Lovecraft Country Touches on the Horrific (and Yes, Very Real) History of Sundown Towns

As much as HBO’s Lovecraft Country explores creepy monsters, it also reveals the deeply monstrous attributes of racists. In the series (based on Matt Ruff’s 2016 novel), Atticus, George, and Leti encounter a sheriff in Devon who warns them they’re in a sundown county and that he’d be obliged to hang them if he saw them after dark. The sheriff and his fellow officers terrorize the trio — that is until eye-covered, flesh-eating monsters arrive at the scene. While the monsters might not be real, sundown towns are very much a horrifying and ugly part of American history.

Sundown towns, also known as sunset or gray towns, were all-white communities that barred Black people as well as other people of color from town after dark, either through discriminatory policies, violence, or both. The trio are not safe from racists while on the road — Uncle George even compiles a guide for Black travelers — and they’re especially not safe in Devon, a sundown county in Massachusetts. Historically, sundown towns were not exclusive to the South, as they also popped up in the Midwest and other parts of America. Some of these communities even flaunted in town brochures that they had no Black residents. In these areas, Black Americans faced eviction, housing discrimination, or worse. Legally, specific ordinances prevented Black citizens from being in town after dark or being able to own or rent a property. Informally, people were also harassed or killed.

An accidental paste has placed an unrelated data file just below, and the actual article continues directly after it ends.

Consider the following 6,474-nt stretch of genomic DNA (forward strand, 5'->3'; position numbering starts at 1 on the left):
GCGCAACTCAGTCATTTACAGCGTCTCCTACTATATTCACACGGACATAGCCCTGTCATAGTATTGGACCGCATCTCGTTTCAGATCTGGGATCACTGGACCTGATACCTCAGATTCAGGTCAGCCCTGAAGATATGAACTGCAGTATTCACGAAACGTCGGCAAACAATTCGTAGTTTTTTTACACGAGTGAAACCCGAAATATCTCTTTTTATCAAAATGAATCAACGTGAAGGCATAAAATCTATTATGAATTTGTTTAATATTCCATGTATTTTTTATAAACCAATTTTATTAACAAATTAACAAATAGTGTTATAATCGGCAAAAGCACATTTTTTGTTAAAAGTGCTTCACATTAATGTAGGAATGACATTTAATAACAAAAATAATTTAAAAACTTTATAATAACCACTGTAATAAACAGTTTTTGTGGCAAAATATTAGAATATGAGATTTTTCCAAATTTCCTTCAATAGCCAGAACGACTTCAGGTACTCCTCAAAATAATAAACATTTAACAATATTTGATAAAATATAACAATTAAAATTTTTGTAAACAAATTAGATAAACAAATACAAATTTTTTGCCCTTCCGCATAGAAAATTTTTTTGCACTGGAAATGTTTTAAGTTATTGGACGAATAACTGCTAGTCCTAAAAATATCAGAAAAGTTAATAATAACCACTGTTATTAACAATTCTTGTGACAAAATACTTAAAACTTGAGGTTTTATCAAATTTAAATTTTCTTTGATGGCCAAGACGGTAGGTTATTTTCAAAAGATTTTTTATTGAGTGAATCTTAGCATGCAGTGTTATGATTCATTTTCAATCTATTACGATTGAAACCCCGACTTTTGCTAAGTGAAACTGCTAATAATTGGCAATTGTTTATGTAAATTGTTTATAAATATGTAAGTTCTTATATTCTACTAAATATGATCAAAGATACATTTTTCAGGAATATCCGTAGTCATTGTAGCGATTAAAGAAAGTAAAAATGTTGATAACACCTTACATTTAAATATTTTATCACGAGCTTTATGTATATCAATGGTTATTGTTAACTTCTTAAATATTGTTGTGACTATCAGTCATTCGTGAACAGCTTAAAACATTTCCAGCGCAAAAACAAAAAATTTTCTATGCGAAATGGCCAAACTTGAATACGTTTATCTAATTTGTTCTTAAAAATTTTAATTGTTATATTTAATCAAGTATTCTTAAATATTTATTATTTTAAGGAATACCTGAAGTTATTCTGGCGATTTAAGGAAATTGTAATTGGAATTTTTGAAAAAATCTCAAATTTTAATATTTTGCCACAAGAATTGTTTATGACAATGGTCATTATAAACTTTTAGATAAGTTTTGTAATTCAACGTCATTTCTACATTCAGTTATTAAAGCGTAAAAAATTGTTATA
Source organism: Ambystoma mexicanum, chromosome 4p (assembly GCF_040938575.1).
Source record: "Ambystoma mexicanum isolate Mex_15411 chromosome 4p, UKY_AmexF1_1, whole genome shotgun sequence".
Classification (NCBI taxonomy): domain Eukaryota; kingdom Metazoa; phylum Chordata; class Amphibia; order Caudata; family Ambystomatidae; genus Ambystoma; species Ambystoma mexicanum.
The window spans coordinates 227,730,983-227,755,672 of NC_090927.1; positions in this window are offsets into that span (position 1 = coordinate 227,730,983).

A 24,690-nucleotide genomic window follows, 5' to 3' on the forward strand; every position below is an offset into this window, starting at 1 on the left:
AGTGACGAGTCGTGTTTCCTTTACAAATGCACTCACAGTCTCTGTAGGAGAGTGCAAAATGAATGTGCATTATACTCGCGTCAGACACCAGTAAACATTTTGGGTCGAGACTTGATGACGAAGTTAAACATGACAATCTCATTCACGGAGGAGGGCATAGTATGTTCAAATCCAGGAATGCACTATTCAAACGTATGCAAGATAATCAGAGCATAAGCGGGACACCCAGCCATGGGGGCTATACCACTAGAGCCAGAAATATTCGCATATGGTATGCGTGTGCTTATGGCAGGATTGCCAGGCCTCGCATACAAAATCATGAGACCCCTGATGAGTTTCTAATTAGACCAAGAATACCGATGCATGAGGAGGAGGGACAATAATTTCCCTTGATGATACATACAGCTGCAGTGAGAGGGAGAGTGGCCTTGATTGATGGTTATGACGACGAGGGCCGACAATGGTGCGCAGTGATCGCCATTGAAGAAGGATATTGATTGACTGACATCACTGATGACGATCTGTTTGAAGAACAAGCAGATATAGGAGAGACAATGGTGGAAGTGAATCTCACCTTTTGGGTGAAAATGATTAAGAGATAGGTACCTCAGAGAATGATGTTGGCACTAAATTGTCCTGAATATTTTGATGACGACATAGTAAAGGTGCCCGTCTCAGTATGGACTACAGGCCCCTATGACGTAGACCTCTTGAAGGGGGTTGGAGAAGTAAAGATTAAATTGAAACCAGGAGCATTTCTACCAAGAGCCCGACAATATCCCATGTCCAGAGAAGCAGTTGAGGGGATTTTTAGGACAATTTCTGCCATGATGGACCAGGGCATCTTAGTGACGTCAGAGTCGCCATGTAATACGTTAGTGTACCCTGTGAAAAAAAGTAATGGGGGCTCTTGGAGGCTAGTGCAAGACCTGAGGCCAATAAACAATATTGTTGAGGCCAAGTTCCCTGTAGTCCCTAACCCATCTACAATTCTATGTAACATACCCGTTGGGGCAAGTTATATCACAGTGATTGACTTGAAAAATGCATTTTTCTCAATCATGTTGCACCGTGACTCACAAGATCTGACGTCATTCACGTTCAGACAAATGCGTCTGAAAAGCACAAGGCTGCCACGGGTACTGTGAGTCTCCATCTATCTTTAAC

According to a WTTW Q&A with reporter Logan Jaffe, the term “sundown town” started around the 1890s, and the practice lasted until the 1940s, though some places didn’t stop until the 1970s. Sundown towns emerged to prevent freed Black people from getting jobs, then eventually became solidified through housing and policing practices. In these towns, if anyone Black was seen after sundown, the police picked them up and left them on the roadside outside of town, or worse. The most famous book about this topic is James Loewen’s Sundown Towns: A Hidden Dimension of American Racism. According to Jaffe, Loewen created a database of sundown towns, which showed that there were about 500 in Illinois alone. It’s estimated that there were thousands across the United States.

Monsters are everywhere in Lovecraft Country, including not only the blob variety but also the people who uphold a racist society. We won’t be surprised if the trio encounter more of both.

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